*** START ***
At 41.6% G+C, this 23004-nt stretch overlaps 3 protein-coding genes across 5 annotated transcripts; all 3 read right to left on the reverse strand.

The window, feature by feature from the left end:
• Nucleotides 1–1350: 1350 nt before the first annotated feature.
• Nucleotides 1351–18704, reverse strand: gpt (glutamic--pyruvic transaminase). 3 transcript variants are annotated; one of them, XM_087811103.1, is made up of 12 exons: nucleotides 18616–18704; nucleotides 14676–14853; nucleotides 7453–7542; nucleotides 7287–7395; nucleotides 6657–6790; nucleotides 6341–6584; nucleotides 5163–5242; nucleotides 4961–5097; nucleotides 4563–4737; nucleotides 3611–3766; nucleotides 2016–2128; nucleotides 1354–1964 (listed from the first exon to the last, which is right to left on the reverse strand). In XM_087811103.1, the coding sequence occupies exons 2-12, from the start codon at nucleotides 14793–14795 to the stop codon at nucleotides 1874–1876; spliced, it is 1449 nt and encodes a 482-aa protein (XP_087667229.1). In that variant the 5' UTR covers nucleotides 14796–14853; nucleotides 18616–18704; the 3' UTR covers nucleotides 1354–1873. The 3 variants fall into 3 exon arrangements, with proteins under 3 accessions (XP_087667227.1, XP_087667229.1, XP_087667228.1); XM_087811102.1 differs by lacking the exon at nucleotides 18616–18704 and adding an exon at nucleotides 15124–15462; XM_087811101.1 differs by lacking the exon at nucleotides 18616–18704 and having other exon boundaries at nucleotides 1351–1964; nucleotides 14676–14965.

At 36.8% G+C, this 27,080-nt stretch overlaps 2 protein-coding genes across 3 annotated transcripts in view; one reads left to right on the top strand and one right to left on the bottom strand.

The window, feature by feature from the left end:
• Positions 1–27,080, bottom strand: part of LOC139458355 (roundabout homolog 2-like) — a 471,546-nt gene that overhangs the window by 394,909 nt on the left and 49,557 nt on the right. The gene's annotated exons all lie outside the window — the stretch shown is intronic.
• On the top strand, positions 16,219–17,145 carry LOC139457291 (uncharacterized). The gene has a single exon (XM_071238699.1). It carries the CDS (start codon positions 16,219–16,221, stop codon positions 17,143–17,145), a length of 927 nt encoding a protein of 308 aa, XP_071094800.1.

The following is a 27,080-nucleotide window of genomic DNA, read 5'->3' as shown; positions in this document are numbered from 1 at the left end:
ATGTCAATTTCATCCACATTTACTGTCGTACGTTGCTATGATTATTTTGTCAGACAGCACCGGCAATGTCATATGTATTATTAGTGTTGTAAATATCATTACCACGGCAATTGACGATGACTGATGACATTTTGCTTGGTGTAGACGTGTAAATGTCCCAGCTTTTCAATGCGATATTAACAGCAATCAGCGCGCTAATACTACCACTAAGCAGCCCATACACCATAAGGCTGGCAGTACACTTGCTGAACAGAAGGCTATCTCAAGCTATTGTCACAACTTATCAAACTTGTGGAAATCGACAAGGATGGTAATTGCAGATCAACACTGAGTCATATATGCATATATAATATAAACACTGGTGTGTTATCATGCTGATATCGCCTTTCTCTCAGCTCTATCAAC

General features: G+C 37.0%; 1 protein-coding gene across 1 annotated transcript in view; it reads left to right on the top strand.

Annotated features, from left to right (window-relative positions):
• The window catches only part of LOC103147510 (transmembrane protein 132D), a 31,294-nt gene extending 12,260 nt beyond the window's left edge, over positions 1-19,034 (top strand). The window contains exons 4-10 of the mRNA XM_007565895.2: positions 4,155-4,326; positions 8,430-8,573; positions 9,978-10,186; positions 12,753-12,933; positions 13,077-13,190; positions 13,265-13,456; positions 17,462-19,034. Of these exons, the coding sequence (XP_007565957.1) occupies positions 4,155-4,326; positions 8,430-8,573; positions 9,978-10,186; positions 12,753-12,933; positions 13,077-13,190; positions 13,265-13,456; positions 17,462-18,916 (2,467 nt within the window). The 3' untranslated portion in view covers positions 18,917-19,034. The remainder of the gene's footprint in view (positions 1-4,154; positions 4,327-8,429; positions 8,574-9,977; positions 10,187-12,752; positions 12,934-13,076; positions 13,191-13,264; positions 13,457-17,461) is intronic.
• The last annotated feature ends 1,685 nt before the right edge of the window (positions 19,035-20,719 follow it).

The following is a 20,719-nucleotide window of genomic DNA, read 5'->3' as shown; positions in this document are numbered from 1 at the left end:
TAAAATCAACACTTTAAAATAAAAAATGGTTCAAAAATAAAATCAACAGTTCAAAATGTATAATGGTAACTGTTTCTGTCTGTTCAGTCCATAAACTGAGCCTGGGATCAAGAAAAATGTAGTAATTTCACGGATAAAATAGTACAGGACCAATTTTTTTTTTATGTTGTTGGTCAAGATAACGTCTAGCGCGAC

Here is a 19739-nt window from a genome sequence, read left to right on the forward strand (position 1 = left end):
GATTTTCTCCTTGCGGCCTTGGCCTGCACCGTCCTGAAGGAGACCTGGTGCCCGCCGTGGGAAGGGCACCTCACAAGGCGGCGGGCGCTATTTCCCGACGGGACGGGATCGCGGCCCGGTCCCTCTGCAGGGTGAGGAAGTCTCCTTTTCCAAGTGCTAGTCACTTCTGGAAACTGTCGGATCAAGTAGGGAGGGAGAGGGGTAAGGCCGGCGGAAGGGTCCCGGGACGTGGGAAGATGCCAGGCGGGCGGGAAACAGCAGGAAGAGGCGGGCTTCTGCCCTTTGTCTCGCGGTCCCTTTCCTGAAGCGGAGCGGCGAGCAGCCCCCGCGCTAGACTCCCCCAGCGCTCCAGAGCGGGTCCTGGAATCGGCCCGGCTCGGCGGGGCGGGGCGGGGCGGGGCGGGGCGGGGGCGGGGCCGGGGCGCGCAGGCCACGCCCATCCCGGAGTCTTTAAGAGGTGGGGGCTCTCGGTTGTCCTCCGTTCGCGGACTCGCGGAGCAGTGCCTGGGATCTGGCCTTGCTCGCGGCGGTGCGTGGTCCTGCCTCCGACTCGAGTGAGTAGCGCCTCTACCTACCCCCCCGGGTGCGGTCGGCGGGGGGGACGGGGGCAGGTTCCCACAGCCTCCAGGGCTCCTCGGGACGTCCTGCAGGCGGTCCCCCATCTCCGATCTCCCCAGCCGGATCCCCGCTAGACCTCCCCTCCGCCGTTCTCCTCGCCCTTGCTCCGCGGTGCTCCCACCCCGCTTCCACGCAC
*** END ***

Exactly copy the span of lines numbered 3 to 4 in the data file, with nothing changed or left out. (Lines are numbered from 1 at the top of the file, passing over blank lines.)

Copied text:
• Nucleotides 1–1350: 1350 nt before the first annotated feature.
• Nucleotides 1351–18704, reverse strand: gpt (glutamic--pyruvic transaminase). 3 transcript variants are annotated; one of them, XM_087811103.1, is made up of 12 exons: nucleotides 18616–18704; nucleotides 14676–14853; nucleotides 7453–7542; nucleotides 7287–7395; nucleotides 6657–6790; nucleotides 6341–6584; nucleotides 5163–5242; nucleotides 4961–5097; nucleotides 4563–4737; nucleotides 3611–3766; nucleotides 2016–2128; nucleotides 1354–1964 (listed from the first exon to the last, which is right to left on the reverse strand). In XM_087811103.1, the coding sequence occupies exons 2-12, from the start codon at nucleotides 14793–14795 to the stop codon at nucleotides 1874–1876; spliced, it is 1449 nt and encodes a 482-aa protein (XP_087667229.1). In that variant the 5' UTR covers nucleotides 14796–14853; nucleotides 18616–18704; the 3' UTR covers nucleotides 1354–1873. The 3 variants fall into 3 exon arrangements, with proteins under 3 accessions (XP_087667227.1, XP_087667229.1, XP_087667228.1); XM_087811102.1 differs by lacking the exon at nucleotides 18616–18704 and adding an exon at nucleotides 15124–15462; XM_087811101.1 differs by lacking the exon at nucleotides 18616–18704 and having other exon boundaries at nucleotides 1351–1964; nucleotides 14676–14965.